Purpose-Blogging has become a well-established method of online communication and publication, used by individuals and organisations to disseminate news, ideas and information. In their earlier forms, blogs were used as online diaries, but have now evolved into complex digital environments. The purpose of this paper is to consider whether blogging can be framed as a mode of work-integrated learning in the context of journalism and media education, and to ask whether blogging can develop transferable skills useful in graduate-level employment. Design/methodology/approach-Semi-structured interviews were conducted with established undergraduate bloggers to investigate which skills and attributes were developed through blogging. Findings-When evaluated against the Prospects UK list of graduate attributes (the Government career's service) blogging allows the development of the vast majority of transferable skills, abilities and behaviours expected of graduates. It is necessary to structure the curriculum to ensure that blogging is taught, and blogging activity monitored and evaluated, so that journalism undergraduates maximise the opportunities offered by blogging and fully reflect on their experiences. Originality/value-This paper argues that these online environments, with their associated communities, offer journalism students opportunities for work-integrated learning. It argues that blog environments have the potential to enable students to develop journalism-specific skills, and enhance transferable graduate attributes including creativity, sophisticated communication competencies, initiative and problem solving. It suggests that blogging offers a platform for accessing experiential learning, and as such should be considered within a curriculum for work-integrated learning in the journalism and media subject area.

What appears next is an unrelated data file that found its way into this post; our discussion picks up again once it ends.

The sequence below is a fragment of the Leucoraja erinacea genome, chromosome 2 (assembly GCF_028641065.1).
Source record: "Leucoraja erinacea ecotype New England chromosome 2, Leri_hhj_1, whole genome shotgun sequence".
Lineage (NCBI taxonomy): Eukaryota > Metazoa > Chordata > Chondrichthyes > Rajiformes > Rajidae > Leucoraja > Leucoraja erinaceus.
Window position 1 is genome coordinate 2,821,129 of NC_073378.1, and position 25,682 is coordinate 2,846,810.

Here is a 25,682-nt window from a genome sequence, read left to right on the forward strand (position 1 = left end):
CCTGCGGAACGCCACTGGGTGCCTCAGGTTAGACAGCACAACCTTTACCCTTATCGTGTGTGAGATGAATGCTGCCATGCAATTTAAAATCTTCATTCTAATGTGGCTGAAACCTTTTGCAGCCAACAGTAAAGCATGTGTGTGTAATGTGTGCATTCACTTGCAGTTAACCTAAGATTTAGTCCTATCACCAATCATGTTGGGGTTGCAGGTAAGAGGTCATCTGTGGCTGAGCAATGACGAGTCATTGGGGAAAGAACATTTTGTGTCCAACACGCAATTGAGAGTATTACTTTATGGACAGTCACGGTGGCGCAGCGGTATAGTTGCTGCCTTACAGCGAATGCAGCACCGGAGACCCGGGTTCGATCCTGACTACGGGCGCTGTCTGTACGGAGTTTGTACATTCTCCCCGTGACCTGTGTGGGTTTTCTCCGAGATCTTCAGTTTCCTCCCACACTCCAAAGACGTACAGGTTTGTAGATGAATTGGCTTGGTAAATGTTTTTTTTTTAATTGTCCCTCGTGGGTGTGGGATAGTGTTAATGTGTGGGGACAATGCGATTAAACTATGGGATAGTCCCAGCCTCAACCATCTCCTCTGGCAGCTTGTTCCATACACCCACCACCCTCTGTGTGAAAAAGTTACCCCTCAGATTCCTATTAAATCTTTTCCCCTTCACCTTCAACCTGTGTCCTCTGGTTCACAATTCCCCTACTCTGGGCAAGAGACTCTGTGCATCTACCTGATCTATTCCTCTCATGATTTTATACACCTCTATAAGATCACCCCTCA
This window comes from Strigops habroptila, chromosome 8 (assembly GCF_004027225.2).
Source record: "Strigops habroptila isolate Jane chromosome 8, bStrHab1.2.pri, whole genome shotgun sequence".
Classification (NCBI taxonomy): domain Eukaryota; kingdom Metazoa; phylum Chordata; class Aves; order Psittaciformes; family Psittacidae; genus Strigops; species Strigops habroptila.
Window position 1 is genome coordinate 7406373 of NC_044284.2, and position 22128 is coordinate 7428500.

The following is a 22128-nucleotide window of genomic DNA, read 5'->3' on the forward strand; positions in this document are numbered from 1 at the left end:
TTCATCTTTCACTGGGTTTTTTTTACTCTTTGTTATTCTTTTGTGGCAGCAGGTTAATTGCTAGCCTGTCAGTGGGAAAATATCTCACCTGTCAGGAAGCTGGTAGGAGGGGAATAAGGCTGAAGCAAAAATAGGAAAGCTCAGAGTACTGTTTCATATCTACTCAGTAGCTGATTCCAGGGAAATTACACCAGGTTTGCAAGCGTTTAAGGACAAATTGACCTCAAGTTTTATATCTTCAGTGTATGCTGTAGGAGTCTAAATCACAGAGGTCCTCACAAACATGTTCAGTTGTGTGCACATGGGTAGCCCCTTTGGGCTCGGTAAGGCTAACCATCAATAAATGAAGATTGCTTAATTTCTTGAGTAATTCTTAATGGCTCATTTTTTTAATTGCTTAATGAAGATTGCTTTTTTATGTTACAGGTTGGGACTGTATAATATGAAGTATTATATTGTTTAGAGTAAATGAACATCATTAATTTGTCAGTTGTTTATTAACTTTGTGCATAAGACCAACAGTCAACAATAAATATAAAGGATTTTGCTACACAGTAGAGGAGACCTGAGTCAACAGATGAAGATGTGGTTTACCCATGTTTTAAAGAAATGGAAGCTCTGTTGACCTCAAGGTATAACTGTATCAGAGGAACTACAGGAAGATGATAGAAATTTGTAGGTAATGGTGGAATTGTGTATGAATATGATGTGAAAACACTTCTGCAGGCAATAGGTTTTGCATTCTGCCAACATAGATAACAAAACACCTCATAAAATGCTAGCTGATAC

|Number of pages||13|
|Journal||Higher Education, Skills and Work-based Learning|
|Publication status||Published - 11 May 2015|
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- Vice-Chancellor's Office - Director of Strategic Teaching and Learning
- School of Arts and Humanities
- Centre for Participatory Culture - Member